State superintendent Sherri Ybarra unveiled a $20.8 million school safety initiative — for 2019.
Ybarra said she will not seek funding for her Keep Idaho Students Safe project in the waning days of the 2018 legislative session. In a news release, Ybarra said she would seek funding at the start of the 2019 session, and provide money for the second half of the 2018-19 school year.
That, of course, assumes that legislators buy in on the initiative — and it assumes Ybarra is still in office in 2019. Ybarra is seeking a second four-year term, and she faces opposition in the May Republican primary and, potentially, the November general election.
Ybarra’s initiative breaks down into three parts:
- Security grants to allow schools to hire trained security staff. This could take the form of hiring a school resource officer, a military or law enforcement retiree or private security. This is by far the big-ticket item in the plan. The price tag would be nearly $18.7 million — which comes to $25,500 in grants and training money for every school in the state.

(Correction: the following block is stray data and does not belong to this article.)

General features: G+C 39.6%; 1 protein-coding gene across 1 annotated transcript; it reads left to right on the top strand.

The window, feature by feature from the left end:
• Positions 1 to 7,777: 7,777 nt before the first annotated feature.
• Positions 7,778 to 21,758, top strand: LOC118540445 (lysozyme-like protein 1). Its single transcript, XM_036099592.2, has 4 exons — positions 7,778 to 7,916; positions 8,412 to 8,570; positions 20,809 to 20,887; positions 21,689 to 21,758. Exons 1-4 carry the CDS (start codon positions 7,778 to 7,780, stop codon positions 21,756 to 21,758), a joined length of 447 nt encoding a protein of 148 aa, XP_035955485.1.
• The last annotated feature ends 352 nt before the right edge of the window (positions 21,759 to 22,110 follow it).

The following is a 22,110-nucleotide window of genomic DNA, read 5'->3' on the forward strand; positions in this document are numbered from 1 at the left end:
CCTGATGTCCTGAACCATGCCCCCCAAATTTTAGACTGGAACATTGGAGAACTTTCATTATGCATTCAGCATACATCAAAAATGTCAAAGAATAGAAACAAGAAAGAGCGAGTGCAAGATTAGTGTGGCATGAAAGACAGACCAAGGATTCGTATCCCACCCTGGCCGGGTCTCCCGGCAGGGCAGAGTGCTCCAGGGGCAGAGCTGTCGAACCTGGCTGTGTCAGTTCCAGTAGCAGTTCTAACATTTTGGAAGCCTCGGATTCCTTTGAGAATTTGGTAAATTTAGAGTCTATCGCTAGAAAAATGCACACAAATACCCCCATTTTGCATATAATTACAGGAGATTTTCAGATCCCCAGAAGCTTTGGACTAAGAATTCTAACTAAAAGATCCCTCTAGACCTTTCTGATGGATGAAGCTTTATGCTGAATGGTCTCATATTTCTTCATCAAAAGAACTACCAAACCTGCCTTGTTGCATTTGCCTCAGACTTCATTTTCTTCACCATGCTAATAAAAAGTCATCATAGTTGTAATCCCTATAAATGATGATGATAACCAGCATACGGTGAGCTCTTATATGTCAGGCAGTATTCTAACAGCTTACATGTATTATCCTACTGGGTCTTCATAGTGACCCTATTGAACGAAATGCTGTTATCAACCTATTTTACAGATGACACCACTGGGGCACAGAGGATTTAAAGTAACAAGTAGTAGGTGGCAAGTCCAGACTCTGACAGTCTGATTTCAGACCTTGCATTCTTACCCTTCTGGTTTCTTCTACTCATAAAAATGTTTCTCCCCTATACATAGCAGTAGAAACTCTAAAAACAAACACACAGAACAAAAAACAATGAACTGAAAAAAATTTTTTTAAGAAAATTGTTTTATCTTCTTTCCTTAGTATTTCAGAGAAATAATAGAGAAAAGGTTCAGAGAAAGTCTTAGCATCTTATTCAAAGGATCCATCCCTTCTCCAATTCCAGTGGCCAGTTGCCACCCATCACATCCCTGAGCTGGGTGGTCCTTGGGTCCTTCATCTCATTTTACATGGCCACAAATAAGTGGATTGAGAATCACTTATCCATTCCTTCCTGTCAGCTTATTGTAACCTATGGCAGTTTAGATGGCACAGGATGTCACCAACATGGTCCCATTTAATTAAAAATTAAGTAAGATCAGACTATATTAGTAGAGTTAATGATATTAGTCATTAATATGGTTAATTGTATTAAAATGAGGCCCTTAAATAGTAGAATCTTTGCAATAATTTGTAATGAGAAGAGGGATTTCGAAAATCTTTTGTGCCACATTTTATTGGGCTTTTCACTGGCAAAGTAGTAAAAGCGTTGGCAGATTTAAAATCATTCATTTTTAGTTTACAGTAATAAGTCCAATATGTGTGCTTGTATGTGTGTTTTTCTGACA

- Developing a three-credit, 45-hour school safety course for teachers and administrators, which would be offered 25 times a year across the state. The goal is to create training to “highlight root causes of risk behaviors and common approaches to inoculate students from dangerous activities that disrupt well-being and interrupt learning.” This course would be an offshoot of suicide prevention training for school staff; a training proposal has passed the House and is awaiting a Senate vote. The cost of developing the school safety course: nearly $2 million.
- Hiring a statewide “crisis communications counselor.” “This position will serve as a dedicated ‘lifeline’ for threats to schools as a way to quickly leverage resources at the state level,” the State Department of Education says in a three-page fact sheet on Ybarra’s safety initiative. This position would cost nearly $117,000 in salaries, fringe benefits and operational costs.
Ybarra points out that the state has taken several steps to address school safety — from an anti-bullying campaign to the Idaho Office of School Safety and Security, which is conducting onsite inspections of schools across the state. But she said the Feb. 14 mass shootings at a Parkland, Fla., high school make this the right time for a broad-based plan.
“Our No. 1 priority is to keep our students safe,” Ybarra said in a news release. “No single strategy or program is the answer, so KISS will add a toolbox of new measures to existing approaches that are already having an impact.”